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Open Access Research article

Estimating required information size by quantifying diversity in random-effects model meta-analyses

Jørn Wetterslev*, Kristian Thorlund, Jesper Brok and Christian Gluud

Author Affiliations

Copenhagen Trial Unit, Centre for Clinical Intervention Research, Department 3344, Rigshospitalet, Copenhagen University Hospital, Blegdamsvej 9, DK-2100 Copenhagen Ø, Denmark

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BMC Medical Research Methodology 2009, 9:86  doi:10.1186/1471-2288-9-86

Published: 30 December 2009



There is increasing awareness that meta-analyses require a sufficiently large information size to detect or reject an anticipated intervention effect. The required information size in a meta-analysis may be calculated from an anticipated a priori intervention effect or from an intervention effect suggested by trials with low-risk of bias.


Information size calculations need to consider the total model variance in a meta-analysis to control type I and type II errors. Here, we derive an adjusting factor for the required information size under any random-effects model meta-analysis.


We devise a measure of diversity (D2) in a meta-analysis, which is the relative variance reduction when the meta-analysis model is changed from a random-effects into a fixed-effect model. D2 is the percentage that the between-trial variability constitutes of the sum of the between-trial variability and a sampling error estimate considering the required information size. D2 is different from the intuitively obvious adjusting factor based on the common quantification of heterogeneity, the inconsistency (I2), which may underestimate the required information size. Thus, D2 and I2 are compared and interpreted using several simulations and clinical examples. In addition we show mathematically that diversity is equal to or greater than inconsistency, that is D2 I2, for all meta-analyses.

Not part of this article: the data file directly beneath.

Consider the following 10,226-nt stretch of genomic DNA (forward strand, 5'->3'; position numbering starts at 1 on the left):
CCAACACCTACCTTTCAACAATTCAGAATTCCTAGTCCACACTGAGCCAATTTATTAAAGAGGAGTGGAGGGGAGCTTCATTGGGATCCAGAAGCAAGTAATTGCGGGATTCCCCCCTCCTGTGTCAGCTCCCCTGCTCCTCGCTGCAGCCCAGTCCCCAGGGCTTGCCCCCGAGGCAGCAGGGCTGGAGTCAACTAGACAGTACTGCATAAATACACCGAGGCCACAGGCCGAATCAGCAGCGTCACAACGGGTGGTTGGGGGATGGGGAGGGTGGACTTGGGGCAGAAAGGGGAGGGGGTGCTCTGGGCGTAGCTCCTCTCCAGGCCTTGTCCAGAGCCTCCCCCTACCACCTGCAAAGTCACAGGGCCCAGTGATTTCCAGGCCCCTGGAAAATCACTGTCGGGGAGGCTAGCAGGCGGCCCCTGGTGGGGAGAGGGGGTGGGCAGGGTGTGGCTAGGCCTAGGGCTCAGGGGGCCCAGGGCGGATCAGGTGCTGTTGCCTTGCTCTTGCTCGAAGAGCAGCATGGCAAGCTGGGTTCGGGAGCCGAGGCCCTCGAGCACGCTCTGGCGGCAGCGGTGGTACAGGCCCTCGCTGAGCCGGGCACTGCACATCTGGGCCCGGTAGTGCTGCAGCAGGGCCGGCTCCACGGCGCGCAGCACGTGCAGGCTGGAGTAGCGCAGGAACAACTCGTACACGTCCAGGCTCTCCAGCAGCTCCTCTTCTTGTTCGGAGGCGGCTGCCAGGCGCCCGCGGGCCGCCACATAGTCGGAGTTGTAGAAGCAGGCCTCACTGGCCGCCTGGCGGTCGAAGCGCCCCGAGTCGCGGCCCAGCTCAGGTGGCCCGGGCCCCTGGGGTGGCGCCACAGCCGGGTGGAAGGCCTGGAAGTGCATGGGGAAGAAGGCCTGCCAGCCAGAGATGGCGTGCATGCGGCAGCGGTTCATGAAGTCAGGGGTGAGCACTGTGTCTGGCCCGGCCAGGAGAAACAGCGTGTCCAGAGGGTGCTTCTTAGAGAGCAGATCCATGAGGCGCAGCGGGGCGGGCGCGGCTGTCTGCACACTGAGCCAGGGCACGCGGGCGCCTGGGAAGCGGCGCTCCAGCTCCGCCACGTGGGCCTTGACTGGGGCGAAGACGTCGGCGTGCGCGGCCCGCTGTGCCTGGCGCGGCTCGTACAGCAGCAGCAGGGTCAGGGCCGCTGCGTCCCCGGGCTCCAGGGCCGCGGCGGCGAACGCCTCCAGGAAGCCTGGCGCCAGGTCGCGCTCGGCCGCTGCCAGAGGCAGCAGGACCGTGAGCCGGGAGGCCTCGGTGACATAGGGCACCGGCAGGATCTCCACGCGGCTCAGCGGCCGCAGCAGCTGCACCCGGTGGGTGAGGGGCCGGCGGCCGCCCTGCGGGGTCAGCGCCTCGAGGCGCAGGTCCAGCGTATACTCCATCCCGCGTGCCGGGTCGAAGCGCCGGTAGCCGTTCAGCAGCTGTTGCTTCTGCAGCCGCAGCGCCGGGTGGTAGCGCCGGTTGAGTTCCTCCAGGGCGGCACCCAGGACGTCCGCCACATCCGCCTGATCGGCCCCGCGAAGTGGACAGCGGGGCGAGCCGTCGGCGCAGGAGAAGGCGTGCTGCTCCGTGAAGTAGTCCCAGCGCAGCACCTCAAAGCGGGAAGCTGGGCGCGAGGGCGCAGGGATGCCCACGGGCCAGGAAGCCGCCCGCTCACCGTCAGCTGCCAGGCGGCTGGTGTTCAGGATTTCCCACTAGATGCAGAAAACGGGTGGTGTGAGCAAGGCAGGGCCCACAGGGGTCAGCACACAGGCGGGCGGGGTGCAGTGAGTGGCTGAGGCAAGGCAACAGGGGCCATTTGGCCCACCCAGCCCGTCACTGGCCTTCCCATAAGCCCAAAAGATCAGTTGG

We conclude that D2 seems a better alternative than I2 to consider model variation in any random-effects meta-analysis despite the choice of the between trial variance estimator that constitutes the model. Furthermore, D2 can readily adjust the required information size in any random-effects model meta-analysis.